Tips for Maintaining Social Skills over the Summer

social skills

Many children have been limited in social interactions over the last 14 months. If your child has delays in their pragmatic skills, this may have affected them more than others. With school out for the summer, it’s important to maintain their social skills. Here are five tips for maintaining social skills over the summer break.

1. Enroll in Summer Activities

The easiest way to keep up with your child’s social skills is to schedule summer activities that involve interacting with other kids. Activities, such as going to the swimming pool, attending a daily summer camp, or joining a sports team, are great ways to give your child a chance to practice talking to others.

2. Have Unstructured Playtime

While it’s tempting to schedule every moment of your children’s summer vacation, it’s also important to let them have unstructured playtime. Especially if you have two or more children, they can play independently and practice interacting with each other. They may fight and argue, but as long as no one’s getting hurt, this is okay. If your child is an only child, you can schedule play dates with their close friends or take them to the park.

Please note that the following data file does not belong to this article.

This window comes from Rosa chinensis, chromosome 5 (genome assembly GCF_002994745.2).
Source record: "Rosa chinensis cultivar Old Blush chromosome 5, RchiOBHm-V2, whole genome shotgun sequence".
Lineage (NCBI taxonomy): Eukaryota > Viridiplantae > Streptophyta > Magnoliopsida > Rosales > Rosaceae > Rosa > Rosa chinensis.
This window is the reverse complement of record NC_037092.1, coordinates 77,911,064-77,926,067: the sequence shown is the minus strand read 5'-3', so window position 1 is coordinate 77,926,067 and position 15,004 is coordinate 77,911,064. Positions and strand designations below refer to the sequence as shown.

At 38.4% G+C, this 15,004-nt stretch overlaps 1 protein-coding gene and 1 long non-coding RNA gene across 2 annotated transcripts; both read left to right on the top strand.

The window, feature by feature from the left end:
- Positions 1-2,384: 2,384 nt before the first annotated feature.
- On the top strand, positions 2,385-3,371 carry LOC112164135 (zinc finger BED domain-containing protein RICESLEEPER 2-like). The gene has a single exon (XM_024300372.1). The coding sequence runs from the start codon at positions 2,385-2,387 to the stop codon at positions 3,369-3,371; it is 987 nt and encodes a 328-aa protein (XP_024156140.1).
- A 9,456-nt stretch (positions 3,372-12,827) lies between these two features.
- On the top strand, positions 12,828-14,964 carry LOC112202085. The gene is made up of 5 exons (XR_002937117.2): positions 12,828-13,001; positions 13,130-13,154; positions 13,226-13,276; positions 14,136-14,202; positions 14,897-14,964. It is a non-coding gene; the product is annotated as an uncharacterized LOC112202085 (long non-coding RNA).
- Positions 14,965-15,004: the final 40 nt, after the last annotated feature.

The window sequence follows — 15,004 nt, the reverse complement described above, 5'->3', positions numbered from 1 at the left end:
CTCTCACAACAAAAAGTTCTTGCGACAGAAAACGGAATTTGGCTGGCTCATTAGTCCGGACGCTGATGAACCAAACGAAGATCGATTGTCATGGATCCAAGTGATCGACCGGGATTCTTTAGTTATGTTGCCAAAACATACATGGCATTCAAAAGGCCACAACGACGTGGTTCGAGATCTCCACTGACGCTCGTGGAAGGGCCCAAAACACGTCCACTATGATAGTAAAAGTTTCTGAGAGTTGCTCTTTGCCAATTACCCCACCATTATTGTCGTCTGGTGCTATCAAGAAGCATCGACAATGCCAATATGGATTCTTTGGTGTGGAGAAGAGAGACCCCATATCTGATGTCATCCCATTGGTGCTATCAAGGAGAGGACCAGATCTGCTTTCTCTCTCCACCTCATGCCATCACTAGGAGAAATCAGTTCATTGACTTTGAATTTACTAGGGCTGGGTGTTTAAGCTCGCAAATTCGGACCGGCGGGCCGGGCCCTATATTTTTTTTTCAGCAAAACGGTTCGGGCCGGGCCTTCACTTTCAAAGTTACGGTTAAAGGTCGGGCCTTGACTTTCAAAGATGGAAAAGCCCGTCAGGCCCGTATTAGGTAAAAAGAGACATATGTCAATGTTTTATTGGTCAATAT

3. Practice Role Playing

Role-playing is a great way to get your child to practice social skills. You can play out real scenarios with your kids using their dolls or action figures. If your child doesn’t enjoy playing with dolls or action figures, you can go fully old-school and play house, classroom, or grocery shopping. Another great role playing tool is using some of the social interaction games on Every Day Speech.

4. Teach Them

Some children don’t do well with unregulated practice, meaning you have to teach them yourself. Kids with ADHD and autism can have trouble reading social cues or reacting to boundaries. Maintaining social skills over the summer can be done by practicing scripts for social interactions, modeling healthy social skills, and utilizing teaching moments.

5. Understand your Child’s Needs

Finally, it’s important to understand the child’s needs. For example, if they have trouble meeting friends, it would be important to work on friendship interactions. If they are a shy child, enrolling them in a summer camp with a large group of people may not be beneficial for them. If your child has weak social skills, they may be best paired up with a child with better social skills and lots of patience.

When working on your child, it’s important to avoid intervening when unnecessary. It can be hard to watch your child struggle, but preventing them from conflict will not help them further develop their social skills.

In conjunction with at-home techniques, you can work with a speech therapist. A speech therapist can help your child further develop their social skills in a safe setting with experienced instructors. Even if you live remotely, organizations like Connect Teletherapy help give access to quality therapy regardless of your location. Contact us for more information for your child or school.

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